Pubdate: Sat, 17 Mar 2012
Source: Record Searchlight (Redding, CA)
Copyright: 2012 Record Searchlight


The bottom-line result of Judge Stephen Baker's ruling Thursday 
against Redding's attempt to close its medical-marijuana dispensaries 
reflects straightforward common sense: The city cannot declare 
wholesale nuisances of what the state has specifically authorized, 
especially without evidence of actual problems.

But the legal path to that decision is anything but straightforward, 
and any hope for clear common sense in the handling of medical 
marijuana in California is increasingly elusive, as a maddening 
string of contradictory appellate-court rulings rewrite the law 
almost by the week.

Redding's decision to ban its storefront collectives, remember, was 
prompted by a November court decision (Pack v. Long Beach) that 
invalidated any local licensing systems, like Redding's, that 
officially authorized marijuana sales. Federal law pre-empts such 
ordinances, the court held. But the California Supreme Court has 
subsequently accepted an appeal of that case and "depublished" the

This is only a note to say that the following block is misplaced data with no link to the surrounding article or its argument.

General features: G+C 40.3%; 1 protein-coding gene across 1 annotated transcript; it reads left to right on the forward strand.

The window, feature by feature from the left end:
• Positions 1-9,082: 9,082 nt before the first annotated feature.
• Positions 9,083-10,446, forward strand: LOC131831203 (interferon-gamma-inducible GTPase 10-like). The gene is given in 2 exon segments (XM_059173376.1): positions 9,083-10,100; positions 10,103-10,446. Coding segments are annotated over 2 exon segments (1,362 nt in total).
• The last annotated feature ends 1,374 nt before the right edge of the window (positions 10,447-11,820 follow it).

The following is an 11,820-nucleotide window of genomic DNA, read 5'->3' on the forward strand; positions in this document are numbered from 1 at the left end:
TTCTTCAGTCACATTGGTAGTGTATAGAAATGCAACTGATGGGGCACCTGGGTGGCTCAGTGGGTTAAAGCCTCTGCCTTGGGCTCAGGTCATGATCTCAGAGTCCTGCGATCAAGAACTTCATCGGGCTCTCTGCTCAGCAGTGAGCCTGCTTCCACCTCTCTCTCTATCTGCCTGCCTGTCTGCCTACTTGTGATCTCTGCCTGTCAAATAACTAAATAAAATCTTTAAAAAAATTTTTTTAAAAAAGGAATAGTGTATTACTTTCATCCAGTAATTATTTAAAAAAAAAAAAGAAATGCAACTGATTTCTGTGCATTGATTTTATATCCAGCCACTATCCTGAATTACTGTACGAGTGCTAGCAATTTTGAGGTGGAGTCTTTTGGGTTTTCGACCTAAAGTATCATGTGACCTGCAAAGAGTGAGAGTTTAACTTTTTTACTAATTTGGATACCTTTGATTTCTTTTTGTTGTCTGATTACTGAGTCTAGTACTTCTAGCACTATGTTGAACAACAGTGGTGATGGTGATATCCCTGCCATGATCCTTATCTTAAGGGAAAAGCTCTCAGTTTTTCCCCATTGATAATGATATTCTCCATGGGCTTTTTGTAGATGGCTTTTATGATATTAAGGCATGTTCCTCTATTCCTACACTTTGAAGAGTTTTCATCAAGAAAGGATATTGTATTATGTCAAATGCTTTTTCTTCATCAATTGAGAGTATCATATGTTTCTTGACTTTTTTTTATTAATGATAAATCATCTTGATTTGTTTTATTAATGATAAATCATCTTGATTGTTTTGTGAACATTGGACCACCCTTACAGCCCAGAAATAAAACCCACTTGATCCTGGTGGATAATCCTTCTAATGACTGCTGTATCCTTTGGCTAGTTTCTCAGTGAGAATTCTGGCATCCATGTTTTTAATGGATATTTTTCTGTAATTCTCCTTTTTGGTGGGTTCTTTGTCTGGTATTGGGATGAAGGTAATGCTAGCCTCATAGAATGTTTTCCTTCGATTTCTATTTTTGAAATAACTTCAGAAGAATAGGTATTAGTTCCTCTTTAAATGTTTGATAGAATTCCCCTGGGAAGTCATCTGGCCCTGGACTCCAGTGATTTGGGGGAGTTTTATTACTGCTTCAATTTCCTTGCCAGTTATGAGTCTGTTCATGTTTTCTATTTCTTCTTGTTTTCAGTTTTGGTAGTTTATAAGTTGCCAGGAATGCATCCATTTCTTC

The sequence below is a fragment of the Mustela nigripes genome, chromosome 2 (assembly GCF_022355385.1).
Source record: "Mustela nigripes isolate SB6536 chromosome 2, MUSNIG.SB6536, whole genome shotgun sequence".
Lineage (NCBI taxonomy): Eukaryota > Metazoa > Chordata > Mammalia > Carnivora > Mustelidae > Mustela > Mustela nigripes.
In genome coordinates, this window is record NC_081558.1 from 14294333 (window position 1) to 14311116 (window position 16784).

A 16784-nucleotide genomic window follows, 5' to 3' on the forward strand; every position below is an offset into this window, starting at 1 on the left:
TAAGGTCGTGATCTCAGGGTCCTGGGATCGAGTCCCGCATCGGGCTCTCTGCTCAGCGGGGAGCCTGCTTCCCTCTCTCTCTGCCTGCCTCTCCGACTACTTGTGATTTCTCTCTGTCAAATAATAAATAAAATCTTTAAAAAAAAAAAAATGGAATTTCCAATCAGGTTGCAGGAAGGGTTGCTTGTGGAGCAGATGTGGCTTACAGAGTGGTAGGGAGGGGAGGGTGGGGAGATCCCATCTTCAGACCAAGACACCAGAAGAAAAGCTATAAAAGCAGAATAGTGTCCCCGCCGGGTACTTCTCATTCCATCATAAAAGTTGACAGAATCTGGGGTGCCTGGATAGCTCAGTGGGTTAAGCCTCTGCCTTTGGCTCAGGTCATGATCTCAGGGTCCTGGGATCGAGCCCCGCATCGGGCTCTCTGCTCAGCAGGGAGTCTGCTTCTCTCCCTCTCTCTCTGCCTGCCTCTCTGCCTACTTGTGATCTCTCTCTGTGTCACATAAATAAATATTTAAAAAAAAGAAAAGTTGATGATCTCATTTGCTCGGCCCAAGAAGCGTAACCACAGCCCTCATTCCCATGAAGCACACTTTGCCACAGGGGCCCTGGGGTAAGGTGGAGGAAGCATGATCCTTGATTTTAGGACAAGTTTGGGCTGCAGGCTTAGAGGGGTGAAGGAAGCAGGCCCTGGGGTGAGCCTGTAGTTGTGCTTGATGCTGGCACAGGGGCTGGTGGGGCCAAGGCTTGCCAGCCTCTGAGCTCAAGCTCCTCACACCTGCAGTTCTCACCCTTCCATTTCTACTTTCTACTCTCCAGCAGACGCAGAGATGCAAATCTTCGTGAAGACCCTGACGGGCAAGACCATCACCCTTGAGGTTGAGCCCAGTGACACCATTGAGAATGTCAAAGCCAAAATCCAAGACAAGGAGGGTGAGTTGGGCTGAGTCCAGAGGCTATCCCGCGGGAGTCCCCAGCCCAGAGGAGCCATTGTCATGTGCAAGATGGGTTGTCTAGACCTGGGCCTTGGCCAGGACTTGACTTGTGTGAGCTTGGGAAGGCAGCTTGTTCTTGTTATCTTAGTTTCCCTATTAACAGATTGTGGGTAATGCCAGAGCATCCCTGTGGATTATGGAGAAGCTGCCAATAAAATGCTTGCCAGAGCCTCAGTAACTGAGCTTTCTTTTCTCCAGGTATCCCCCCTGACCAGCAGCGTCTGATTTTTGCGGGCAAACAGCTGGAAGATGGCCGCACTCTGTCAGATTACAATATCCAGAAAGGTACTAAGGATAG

decision, meaning it is no longer binding law, at least this month.

Meanwhile, the key Court of Appeal decision out of Orange County that 
lost Redding the case came after the city and the dispensaries had 
made their arguments and Baker even issued a tentative ruling. The 
law - or at least the way it is interpreted by higher courts - 
changed repeatedly in over the course of one, relatively brief lawsuit.

Remember when President Obama's Justice Department said it wouldn't 
prosecute medical-marijuana cases where the growers or patients were 
following state law? These days, how's anyone supposed to know what's 
legal and what isn't?

The Supreme Court sooner or later will hear and settle some of these 
disputes, with any luck bringing clarity to the law. That can't come 
soon enough.

In the meantime, cities including Redding that decided to launch 
costly crackdowns would do well to revisit their strategy and 
reconsider the virtues of waiting and seeing, without letting up on 
actual nuisances. Even if they're just trying to maintain order and 
follow the law, these days the law in this field changes faster than 
the ink on court rulings can dry.
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MAP posted-by: Jay Bergstrom